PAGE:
International Council for Traditional Music

A Non-Governmental Organization in Formal Consultative Relations with UNESCO

Conference Report: 1st Symposium of the MESI (Music, Education and Social Inclusion) Study Group (pre-ICTM SG approval)

The MESI symposium held at the School of Oriental and African Studies in London, UK, on 20-21 July 2017 was organized by PhD student Sara Selleri, Prof. Keith Howard and PhD student James Nissen.

 

A call for papers was published in the January 2017 Newsletter of the International Council for Traditional Music, then a call was distributed to members of the British Forum for Ethnomusicology and, through its newsletter, to members of the Society for Ethnomusicology. A Facebook group was established to facilitate circulation. The symposium was intended to provide the launch platform for an international Study Group on Music Education and Social Inclusion under the aegis of the International Council for Traditional Music (ICTM), and was announced as such by the ICTM Secretary General at the July 2017 world conference in Limerick.

 

The call for papers focused on exploring multifaceted educational practices in relation to a wide spectrum of issues and thinking, such as:

• Education and Representation

• Issues of Identity in Education

• Social inclusion and Education

• Education and International Development

• Ethnomusicology, Transmission Practices (teaching/learning) and Social Inclusion

 

Other topics were welcomed and encouraged. A number of presenters were invited to redirect their papers/interventions to focus on one of the identified components of the Study Group; they later expressed to the organizing committee they had been very pleased of being redirected, highlighting it gave them a chance to further explore and open up additional areas of their research. This feedback also increased awareness and triggered thought processes around key issues, which ensured a successful symposium. Furthermore, the call for papers highlighted alternative presentations would be considered – other than individual papers. This resulted in the inclusion of video presentations, an instrumental workshop, an interdisciplinary panel and a number of music performances. In order to make participation more inclusive, a limited number of remote presentations through Skype were also considered.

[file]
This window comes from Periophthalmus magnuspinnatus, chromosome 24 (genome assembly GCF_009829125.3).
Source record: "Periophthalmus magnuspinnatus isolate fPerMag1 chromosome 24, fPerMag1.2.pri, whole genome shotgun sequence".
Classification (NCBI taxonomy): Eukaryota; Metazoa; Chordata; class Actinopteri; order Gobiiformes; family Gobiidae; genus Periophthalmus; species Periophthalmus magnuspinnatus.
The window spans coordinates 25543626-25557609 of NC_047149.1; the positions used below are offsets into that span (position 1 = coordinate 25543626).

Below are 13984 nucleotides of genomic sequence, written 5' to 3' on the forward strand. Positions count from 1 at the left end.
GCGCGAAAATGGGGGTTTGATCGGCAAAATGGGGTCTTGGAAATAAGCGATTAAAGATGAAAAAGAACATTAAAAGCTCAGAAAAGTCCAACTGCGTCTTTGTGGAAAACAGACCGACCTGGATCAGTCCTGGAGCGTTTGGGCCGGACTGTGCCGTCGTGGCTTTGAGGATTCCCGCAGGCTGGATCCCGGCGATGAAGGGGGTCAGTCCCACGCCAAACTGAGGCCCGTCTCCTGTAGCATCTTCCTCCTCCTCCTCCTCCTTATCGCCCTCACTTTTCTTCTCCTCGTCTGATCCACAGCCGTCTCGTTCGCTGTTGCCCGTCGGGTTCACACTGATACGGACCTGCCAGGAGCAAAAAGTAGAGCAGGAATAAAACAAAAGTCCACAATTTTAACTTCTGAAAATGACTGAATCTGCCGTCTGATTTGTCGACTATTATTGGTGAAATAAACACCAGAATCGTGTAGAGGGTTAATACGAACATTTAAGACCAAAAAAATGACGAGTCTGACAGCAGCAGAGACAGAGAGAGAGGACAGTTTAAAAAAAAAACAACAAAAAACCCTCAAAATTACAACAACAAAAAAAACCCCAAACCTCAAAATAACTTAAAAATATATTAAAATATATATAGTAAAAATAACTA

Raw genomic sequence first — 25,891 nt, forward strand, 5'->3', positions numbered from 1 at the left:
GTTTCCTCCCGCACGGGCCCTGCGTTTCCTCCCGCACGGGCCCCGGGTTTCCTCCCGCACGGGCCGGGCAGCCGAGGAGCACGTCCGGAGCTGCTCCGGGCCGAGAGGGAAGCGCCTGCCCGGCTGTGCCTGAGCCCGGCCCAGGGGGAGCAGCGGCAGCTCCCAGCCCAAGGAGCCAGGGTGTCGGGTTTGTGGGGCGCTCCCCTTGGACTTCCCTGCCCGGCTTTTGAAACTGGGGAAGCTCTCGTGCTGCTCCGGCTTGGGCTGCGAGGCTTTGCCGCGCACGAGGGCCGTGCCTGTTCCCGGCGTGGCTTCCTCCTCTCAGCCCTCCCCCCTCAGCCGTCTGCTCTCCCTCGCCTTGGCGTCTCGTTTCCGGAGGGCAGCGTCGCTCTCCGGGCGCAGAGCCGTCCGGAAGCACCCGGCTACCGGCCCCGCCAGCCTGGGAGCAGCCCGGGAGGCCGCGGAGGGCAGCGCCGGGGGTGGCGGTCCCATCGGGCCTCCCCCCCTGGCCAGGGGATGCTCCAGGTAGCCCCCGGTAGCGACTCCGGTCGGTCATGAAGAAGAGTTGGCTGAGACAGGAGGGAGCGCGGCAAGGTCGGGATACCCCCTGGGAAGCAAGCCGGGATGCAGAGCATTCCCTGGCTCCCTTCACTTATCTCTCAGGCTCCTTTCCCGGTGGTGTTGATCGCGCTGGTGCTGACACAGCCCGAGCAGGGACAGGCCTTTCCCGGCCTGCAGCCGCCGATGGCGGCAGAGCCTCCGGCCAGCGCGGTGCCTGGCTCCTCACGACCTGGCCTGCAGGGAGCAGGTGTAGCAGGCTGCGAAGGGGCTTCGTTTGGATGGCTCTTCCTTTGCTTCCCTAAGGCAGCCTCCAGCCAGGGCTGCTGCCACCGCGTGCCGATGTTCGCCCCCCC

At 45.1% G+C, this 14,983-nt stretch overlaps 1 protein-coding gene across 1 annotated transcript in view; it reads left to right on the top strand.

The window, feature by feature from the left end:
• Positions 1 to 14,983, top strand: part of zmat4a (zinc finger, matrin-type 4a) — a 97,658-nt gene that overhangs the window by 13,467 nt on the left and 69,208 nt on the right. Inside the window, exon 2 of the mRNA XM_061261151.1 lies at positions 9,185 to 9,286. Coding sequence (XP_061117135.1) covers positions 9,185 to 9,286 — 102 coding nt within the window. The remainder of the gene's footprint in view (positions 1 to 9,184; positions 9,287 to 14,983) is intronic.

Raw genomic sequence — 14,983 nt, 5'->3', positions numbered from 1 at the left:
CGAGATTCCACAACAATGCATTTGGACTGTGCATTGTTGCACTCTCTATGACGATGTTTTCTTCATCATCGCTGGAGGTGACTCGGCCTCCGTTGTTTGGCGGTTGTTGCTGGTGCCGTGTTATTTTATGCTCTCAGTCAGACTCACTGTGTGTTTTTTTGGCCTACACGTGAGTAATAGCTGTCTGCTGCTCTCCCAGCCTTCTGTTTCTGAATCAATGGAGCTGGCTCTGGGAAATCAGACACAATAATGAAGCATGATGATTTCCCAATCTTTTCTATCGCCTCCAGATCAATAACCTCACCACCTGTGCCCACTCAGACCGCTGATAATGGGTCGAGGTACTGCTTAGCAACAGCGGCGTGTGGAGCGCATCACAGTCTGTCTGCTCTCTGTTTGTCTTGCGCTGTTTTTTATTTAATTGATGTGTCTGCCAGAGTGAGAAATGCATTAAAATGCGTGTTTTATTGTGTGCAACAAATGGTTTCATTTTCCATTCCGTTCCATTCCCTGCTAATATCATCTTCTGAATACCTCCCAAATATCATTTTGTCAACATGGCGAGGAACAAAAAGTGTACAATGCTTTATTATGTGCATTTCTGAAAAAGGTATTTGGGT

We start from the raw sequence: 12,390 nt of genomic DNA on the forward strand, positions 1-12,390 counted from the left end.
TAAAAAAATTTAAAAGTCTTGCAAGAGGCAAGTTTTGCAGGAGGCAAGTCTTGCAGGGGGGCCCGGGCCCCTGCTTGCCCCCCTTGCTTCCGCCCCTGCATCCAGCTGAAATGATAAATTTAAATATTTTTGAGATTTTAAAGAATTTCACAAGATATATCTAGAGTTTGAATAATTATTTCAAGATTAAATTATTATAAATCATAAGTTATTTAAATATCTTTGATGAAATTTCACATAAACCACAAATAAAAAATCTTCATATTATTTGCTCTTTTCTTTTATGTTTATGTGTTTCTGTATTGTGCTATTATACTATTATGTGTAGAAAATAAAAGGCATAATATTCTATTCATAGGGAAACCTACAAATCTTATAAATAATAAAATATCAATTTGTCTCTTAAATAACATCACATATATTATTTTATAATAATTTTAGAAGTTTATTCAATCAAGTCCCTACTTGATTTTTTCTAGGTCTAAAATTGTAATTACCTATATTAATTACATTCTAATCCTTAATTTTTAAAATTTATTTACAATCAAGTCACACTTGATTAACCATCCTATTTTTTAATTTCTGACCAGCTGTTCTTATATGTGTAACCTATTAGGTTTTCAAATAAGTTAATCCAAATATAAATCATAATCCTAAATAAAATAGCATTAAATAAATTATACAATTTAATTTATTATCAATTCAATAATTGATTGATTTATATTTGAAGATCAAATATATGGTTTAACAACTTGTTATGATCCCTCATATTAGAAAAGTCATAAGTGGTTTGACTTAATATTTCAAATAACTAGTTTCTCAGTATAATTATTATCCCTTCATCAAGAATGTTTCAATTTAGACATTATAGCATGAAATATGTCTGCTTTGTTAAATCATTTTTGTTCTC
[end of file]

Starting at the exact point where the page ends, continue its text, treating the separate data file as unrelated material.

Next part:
The symposium attracted 40 academics from Australia, Bangladesh, Britain, Canada, Central Asia, China, the Czech Republic, Germany, Ireland, Italy, Korea, Malaysia, Nigeria, Puerto Rico, The Philippines, South Africa, Taiwan, and the USA, plus a number of other participants from various backgrounds (independent consultants, the private sector, the international development community, musicians, theatre practitioners, etc.). Two keynotes were offered by Huib Schippers (Director, Smithsonian Folkways, and former Dean of Queensland Conservatorium) and Patricia Shehan Campbell (University of Washington, former Chair of the College Music Society and Vice-President of the Society for Ethnomusicology), along with 23 papers and workshops. A dedicated page, where the programme is archived, is at: http://www.soas.ac.uk/music/events/20jul2017-music-education-and-social-...